More than 100 abdominal aortic aneurysm (AAA) screening professionals attended this year’s national AAA screening networking event.
The highlight of the day saw NHS AAA Screening Programme clinical lead Jonothan Earnshaw present his third prestigious Hunterian Lecture, entitled ‘Aortic aneurysm screening from evidence, through implementation to optimisation’.
Each year, the Royal College of Surgeons (RCS) honours around 6 to 8 surgeons with a Hunterian Lecture in recognition of their commitment to progress in their respective fields. Hunterian lectures, named after John Hunter, probably the most famous surgeon ever in England, are sponsored by the RCS and introduced by a member of the RCS Council.
Professor Cliff Shearman introduced Jonothan and the audience also welcomed retired surgeon Brian Heather, one of the original pioneers of AAA screening.
Delegates included local AAA screening service co-ordinators, directors, clinical skills trainers, vascular scientists, screening technicians and vascular nurses as well as screening quality assurance service (SQAS) regional team staff and public health commissioners.
The main focus of the event was to update delegates on the 4 UK nations’ initiative to develop an online AAA screening inequalities toolkit to help local providers improve equality of access to and uptake of screening. Linda Syson-Nibbs, Head of Quality Assurance (Midlands and East), introduced the session with a summary of the national screening inequalities strategy.
National data manager Jo Jacomelli led an interactive session on inequalities data reports that are being piloted.
It was clear that more training is needed to help users understand the reporting mechanisms. As a result, we have started work on developing multi-media e-learning content that will include case studies from local providers. So watch this space!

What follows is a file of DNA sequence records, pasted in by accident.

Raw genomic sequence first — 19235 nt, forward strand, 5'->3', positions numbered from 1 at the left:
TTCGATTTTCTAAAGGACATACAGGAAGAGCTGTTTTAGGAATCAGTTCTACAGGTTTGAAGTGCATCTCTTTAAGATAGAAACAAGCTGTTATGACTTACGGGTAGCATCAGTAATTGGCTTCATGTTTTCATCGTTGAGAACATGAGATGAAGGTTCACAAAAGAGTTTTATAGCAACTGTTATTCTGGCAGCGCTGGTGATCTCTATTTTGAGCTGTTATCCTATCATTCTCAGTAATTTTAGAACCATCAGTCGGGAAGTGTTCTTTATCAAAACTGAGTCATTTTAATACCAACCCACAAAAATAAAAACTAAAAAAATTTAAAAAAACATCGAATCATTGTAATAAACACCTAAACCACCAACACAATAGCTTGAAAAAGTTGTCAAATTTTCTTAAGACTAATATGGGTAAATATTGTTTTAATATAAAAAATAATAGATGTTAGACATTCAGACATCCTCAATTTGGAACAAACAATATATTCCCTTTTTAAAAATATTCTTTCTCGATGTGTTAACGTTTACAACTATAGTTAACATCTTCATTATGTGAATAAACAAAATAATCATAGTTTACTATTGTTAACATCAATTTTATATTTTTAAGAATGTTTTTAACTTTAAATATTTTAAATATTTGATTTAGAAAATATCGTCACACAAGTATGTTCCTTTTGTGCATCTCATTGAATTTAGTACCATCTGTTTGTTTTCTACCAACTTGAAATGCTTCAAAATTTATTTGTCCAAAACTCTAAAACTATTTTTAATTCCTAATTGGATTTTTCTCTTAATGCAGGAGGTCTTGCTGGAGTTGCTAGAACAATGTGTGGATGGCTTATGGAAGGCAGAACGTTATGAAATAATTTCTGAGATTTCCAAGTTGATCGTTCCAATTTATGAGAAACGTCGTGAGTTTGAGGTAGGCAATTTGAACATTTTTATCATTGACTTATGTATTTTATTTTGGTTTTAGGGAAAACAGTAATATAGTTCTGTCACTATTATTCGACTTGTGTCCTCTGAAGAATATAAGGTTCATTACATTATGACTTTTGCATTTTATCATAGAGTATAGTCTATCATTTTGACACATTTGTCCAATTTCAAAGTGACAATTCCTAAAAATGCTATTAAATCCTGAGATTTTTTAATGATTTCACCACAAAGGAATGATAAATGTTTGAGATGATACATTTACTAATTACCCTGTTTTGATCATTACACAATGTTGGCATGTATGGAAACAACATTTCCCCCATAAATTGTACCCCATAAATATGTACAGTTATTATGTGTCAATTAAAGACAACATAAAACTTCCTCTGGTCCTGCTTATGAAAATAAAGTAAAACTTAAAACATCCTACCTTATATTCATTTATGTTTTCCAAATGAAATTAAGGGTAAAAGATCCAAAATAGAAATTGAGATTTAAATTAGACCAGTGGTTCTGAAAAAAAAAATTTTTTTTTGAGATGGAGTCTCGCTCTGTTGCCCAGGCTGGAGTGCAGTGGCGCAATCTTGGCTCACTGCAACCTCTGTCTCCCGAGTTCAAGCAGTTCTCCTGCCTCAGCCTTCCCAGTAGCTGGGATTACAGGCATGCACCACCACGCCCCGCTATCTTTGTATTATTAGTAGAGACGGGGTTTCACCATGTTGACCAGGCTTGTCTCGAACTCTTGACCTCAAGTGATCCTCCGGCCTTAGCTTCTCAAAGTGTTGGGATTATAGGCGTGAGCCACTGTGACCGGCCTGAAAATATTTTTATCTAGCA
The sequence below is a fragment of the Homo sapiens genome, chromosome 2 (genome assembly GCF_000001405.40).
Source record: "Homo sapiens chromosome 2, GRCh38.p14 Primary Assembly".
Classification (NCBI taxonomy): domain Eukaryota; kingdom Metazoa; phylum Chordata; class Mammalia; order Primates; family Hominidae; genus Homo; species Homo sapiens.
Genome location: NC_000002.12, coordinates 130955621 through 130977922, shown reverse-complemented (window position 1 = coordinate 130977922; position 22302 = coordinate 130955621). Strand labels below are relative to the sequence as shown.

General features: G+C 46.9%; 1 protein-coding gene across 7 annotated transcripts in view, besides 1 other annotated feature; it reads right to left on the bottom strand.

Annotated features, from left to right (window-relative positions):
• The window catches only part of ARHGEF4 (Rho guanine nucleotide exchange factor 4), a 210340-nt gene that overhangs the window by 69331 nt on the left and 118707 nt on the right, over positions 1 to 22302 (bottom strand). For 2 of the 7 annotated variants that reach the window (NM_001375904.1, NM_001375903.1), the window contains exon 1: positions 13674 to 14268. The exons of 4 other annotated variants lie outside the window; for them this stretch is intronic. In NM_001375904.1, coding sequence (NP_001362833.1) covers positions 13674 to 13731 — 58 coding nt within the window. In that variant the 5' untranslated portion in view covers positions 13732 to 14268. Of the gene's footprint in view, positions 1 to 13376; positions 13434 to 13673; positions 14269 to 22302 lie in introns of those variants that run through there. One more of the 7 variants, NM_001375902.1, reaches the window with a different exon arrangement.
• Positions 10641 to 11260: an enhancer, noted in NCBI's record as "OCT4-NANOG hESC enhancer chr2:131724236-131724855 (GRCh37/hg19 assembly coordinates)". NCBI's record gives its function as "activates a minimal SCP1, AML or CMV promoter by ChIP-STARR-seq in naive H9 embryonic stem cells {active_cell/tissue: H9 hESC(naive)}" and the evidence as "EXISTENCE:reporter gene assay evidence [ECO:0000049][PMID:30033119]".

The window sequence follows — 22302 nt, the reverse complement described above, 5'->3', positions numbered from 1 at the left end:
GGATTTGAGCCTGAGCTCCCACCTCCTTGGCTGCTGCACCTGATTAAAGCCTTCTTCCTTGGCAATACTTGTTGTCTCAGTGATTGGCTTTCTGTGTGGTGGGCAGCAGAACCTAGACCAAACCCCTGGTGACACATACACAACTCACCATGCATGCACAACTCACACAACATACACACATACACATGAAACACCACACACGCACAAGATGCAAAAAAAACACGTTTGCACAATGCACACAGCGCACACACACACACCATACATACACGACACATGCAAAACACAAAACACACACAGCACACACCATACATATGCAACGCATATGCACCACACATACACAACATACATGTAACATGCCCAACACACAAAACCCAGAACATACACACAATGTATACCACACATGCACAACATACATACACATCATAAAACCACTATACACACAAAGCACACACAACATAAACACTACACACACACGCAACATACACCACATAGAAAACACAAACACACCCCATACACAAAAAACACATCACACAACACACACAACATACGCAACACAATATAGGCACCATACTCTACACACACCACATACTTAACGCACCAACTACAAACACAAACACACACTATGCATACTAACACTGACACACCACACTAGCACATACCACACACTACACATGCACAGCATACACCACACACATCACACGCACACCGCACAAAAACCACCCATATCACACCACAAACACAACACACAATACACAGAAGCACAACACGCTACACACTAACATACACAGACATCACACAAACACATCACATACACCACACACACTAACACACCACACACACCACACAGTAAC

There was a thought-provoking session around the possible endorsement of screening invitation letters by GPs.
It was agreed that we would take the variety of options discussed to the programme advisory group and talk in more detail about them to identity benefits and challenges before raising them with the programme research group.
Also included on the day were national updates from Jonothan, myself and Morag Armer, SQAS AAA Portfolio Lead, who spoke on emerging QA themes in AAA screening.
Carol Harrison, from Northgate Public Services, supplier of the national AAA SMaRT IT system, gave an update on issues received by the AAA SMaRT helpdesk, Professor Matt Bown gave a presentation on genetic links to AAA disease and Michael Sweeting, from the Department of Public Health and Primary Care at the University of Cambridge, spoke about ‘Should we screen women for AAA?’
Feedback from the event was extremely positive and useful and will help with our planning for the next national networking event in June 2018. A huge thank you to those who attended and contributed to our most successful event yet.
You can view the presentations from the day below.
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